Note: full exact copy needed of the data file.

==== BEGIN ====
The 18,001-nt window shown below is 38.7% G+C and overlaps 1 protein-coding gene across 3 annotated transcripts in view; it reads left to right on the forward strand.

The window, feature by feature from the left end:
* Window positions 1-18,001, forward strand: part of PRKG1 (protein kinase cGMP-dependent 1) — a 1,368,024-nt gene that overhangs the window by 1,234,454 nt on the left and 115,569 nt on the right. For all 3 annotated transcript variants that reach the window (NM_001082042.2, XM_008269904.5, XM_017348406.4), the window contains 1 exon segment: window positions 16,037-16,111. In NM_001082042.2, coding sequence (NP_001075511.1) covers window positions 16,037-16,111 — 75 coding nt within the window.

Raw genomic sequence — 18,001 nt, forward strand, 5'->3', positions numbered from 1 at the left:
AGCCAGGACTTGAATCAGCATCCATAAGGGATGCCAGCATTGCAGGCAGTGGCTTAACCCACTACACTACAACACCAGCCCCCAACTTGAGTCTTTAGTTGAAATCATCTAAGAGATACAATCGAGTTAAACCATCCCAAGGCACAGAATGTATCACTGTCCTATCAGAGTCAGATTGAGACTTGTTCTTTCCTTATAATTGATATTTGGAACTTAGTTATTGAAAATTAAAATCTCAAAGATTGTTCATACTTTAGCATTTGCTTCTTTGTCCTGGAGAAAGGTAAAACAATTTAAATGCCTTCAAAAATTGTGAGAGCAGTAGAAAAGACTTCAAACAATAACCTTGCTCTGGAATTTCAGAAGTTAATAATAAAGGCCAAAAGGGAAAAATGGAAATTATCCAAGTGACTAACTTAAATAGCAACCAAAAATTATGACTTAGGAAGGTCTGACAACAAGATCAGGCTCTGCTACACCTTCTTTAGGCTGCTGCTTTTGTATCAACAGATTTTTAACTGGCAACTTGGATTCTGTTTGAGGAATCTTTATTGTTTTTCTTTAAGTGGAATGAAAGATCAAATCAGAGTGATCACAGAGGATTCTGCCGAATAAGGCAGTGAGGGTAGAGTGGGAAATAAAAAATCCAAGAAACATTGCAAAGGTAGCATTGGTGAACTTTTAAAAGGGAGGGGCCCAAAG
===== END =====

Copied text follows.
The 18,001-nt window shown below is 38.7% G+C and overlaps 1 protein-coding gene across 3 annotated transcripts in view; it reads left to right on the forward strand.

The window, feature by feature from the left end:
* Window positions 1-18,001, forward strand: part of PRKG1 (protein kinase cGMP-dependent 1) — a 1,368,024-nt gene that overhangs the window by 1,234,454 nt on the left and 115,569 nt on the right. For all 3 annotated transcript variants that reach the window (NM_001082042.2, XM_008269904.5, XM_017348406.4), the window contains 1 exon segment: window positions 16,037-16,111. In NM_001082042.2, coding sequence (NP_001075511.1) covers window positions 16,037-16,111 — 75 coding nt within the window.

Raw genomic sequence — 18,001 nt, forward strand, 5'->3', positions numbered from 1 at the left:
AGCCAGGACTTGAATCAGCATCCATAAGGGATGCCAGCATTGCAGGCAGTGGCTTAACCCACTACACTACAACACCAGCCCCCAACTTGAGTCTTTAGTTGAAATCATCTAAGAGATACAATCGAGTTAAACCATCCCAAGGCACAGAATGTATCACTGTCCTATCAGAGTCAGATTGAGACTTGTTCTTTCCTTATAATTGATATTTGGAACTTAGTTATTGAAAATTAAAATCTCAAAGATTGTTCATACTTTAGCATTTGCTTCTTTGTCCTGGAGAAAGGTAAAACAATTTAAATGCCTTCAAAAATTGTGAGAGCAGTAGAAAAGACTTCAAACAATAACCTTGCTCTGGAATTTCAGAAGTTAATAATAAAGGCCAAAAGGGAAAAATGGAAATTATCCAAGTGACTAACTTAAATAGCAACCAAAAATTATGACTTAGGAAGGTCTGACAACAAGATCAGGCTCTGCTACACCTTCTTTAGGCTGCTGCTTTTGTATCAACAGATTTTTAACTGGCAACTTGGATTCTGTTTGAGGAATCTTTATTGTTTTTCTTTAAGTGGAATGAAAGATCAAATCAGAGTGATCACAGAGGATTCTGCCGAATAAGGCAGTGAGGGTAGAGTGGGAAATAAAAAATCCAAGAAACATTGCAAAGGTAGCATTGGTGAACTTTTAAAAGGGAGGGGCCCAAAG